If the Oracle-PeopleSoft trial in Delaware started out last week sounding like the courtroom was being used as a negotiating table for the increasingly likely merger, nothing much changed when Oracle CEO Larry Ellison took the stand Friday.
Following Thursday testimony from one of his directors that suggested Oracle was prepared to revise its $7.7bn bid to secure the support of PeopleSoft’s shareholders, Ellison said Friday that Oracle was more inclined to lower the bid.
Ellison reportedly testified that Oracle has had more discussions about lowering price than raising the price since the hostile takeover bid was launched in June 2003. But he also said that buying PeopleSoft is very, very important for Oracle’s future.
PeopleSoft shares were down slightly yesterday, but still trade above the $21 per share that Oracle is offering. At the last count, only about 3% of PeopleSoft’s shares had been tendered to the offer and not withdrawn.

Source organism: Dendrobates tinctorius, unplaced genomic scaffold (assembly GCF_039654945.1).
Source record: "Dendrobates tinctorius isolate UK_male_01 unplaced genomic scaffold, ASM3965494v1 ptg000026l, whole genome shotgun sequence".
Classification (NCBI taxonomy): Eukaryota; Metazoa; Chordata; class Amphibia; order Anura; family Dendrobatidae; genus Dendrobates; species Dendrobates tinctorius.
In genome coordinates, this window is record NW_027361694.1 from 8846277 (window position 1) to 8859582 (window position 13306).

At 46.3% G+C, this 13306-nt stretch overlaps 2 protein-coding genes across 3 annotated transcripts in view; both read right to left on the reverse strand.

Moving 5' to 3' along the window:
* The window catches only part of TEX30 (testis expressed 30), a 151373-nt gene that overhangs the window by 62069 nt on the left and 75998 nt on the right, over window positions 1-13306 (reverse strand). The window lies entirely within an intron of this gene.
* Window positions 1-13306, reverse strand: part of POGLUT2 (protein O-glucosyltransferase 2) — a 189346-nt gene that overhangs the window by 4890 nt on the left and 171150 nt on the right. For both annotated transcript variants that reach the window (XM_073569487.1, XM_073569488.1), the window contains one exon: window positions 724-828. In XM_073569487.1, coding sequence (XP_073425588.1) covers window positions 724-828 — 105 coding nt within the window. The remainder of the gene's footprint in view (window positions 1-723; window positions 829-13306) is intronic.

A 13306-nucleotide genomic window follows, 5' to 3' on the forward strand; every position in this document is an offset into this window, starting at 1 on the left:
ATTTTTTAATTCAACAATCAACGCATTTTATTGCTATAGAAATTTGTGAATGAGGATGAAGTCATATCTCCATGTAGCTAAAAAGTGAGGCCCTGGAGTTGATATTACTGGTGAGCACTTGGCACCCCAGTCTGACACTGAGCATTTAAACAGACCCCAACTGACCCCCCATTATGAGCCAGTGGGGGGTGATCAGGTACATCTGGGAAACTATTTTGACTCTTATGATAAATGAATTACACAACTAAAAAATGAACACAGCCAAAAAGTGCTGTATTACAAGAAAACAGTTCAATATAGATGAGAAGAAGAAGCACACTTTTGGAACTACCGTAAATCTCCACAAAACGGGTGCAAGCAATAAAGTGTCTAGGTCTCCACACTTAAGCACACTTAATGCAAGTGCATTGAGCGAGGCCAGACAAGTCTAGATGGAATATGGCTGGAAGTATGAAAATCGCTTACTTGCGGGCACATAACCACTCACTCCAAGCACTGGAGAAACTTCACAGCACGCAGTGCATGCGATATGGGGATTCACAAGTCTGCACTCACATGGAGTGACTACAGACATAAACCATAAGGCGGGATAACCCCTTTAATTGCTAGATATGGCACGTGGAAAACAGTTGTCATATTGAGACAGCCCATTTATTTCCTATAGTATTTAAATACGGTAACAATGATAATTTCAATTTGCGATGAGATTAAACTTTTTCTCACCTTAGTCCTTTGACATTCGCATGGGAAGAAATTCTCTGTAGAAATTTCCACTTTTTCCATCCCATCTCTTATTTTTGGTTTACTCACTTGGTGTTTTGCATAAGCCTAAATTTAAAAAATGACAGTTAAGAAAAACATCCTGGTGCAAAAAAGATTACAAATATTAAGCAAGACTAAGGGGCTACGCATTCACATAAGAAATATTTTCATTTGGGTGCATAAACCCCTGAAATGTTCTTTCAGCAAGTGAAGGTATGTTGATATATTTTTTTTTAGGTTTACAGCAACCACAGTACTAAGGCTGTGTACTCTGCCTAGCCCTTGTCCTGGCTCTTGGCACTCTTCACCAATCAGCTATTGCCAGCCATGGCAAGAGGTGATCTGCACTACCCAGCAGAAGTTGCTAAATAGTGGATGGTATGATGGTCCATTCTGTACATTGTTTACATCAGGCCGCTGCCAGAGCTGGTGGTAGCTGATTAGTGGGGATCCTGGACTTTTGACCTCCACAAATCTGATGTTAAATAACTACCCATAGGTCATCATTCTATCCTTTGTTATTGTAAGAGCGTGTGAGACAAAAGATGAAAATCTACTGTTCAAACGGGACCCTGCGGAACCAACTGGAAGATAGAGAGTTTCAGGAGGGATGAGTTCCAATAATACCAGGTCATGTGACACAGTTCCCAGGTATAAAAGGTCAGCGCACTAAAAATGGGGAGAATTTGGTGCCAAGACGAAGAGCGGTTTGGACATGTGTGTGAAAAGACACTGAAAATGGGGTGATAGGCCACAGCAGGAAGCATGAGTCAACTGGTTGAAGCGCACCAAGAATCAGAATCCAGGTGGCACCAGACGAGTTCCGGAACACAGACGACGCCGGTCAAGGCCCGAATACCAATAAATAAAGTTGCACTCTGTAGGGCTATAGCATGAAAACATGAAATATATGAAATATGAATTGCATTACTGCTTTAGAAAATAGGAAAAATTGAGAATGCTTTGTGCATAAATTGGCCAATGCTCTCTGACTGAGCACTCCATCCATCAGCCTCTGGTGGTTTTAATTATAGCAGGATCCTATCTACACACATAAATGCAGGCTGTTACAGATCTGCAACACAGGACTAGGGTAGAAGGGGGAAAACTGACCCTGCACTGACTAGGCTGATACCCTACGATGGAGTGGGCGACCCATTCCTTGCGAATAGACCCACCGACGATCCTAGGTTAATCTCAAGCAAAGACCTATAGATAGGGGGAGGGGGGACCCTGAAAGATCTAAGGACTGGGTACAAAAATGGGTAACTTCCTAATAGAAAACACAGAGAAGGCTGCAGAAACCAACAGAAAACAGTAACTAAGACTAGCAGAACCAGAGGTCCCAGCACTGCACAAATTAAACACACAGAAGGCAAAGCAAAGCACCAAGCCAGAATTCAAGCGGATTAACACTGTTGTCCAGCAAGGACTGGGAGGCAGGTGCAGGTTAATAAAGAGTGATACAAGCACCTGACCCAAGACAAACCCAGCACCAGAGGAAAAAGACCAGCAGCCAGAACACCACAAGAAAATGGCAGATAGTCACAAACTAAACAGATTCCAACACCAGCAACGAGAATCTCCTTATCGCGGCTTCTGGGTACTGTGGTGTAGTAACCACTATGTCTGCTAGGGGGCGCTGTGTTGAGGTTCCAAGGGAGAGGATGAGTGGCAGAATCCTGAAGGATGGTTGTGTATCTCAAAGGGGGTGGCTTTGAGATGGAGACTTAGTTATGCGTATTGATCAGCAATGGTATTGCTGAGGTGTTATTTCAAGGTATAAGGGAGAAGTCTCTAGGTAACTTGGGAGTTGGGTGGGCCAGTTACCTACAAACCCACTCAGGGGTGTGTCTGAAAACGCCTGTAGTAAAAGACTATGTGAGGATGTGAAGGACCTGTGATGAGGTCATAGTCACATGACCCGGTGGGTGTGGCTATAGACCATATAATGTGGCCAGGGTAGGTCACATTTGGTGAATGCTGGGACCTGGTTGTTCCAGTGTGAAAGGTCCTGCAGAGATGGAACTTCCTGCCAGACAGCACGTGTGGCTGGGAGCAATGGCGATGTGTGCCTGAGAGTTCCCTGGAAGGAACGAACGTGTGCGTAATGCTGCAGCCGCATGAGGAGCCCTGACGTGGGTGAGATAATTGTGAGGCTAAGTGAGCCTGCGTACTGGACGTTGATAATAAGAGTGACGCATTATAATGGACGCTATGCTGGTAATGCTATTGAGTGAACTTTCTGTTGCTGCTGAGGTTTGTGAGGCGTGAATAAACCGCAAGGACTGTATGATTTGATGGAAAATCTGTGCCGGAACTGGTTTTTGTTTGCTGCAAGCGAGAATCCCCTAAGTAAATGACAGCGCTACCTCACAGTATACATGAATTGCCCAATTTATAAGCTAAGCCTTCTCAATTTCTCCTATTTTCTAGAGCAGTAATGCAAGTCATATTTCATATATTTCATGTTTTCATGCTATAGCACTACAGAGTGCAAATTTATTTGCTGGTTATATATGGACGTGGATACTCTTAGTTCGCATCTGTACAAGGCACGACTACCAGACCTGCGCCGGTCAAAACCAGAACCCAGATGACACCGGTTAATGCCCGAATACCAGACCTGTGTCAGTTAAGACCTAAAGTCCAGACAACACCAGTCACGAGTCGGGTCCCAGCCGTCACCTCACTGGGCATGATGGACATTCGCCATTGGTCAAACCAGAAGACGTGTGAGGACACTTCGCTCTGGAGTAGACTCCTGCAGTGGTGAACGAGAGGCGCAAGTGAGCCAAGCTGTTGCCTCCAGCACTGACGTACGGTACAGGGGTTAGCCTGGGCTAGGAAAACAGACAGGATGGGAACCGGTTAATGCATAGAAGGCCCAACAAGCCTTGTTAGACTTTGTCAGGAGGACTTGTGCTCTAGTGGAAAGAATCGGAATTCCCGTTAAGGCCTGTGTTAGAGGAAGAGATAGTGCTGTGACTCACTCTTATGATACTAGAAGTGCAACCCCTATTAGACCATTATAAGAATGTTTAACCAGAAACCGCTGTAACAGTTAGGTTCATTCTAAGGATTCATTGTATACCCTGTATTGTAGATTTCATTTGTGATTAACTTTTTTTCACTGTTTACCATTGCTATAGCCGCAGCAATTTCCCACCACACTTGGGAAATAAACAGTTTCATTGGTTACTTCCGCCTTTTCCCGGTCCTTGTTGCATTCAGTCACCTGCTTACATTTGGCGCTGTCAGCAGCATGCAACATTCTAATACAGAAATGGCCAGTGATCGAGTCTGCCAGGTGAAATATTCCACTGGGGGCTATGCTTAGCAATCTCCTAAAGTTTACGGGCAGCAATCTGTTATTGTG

The case sees Oracle trying to persuade the court to overturn two obstacles to the deal PeopleSoft’s poison pill shareholder rights plan and its controversial Customer Assurance Program, which would saddle a hostile acquirer with refund liabilities.
Because the two companies have not sat down at the negotiating table (they say) since the battle was joined, discussions have been carried out via the media, regulatory filings, press releases and court appearances.
The Delaware case is not an exception. A PeopleSoft director testified frankly early last week that the company is open to an acquisition at the right price and right speed. An Oracle director then testified that $21 may not be the last offer.
Since the offer was launched, it has been revised three times from $16 to $19.50 to $26 then down to $21. Meanwhile, PeopleSoft’s share price has fluctuated as the impact of Oracle uncertainty made its sales less predictable.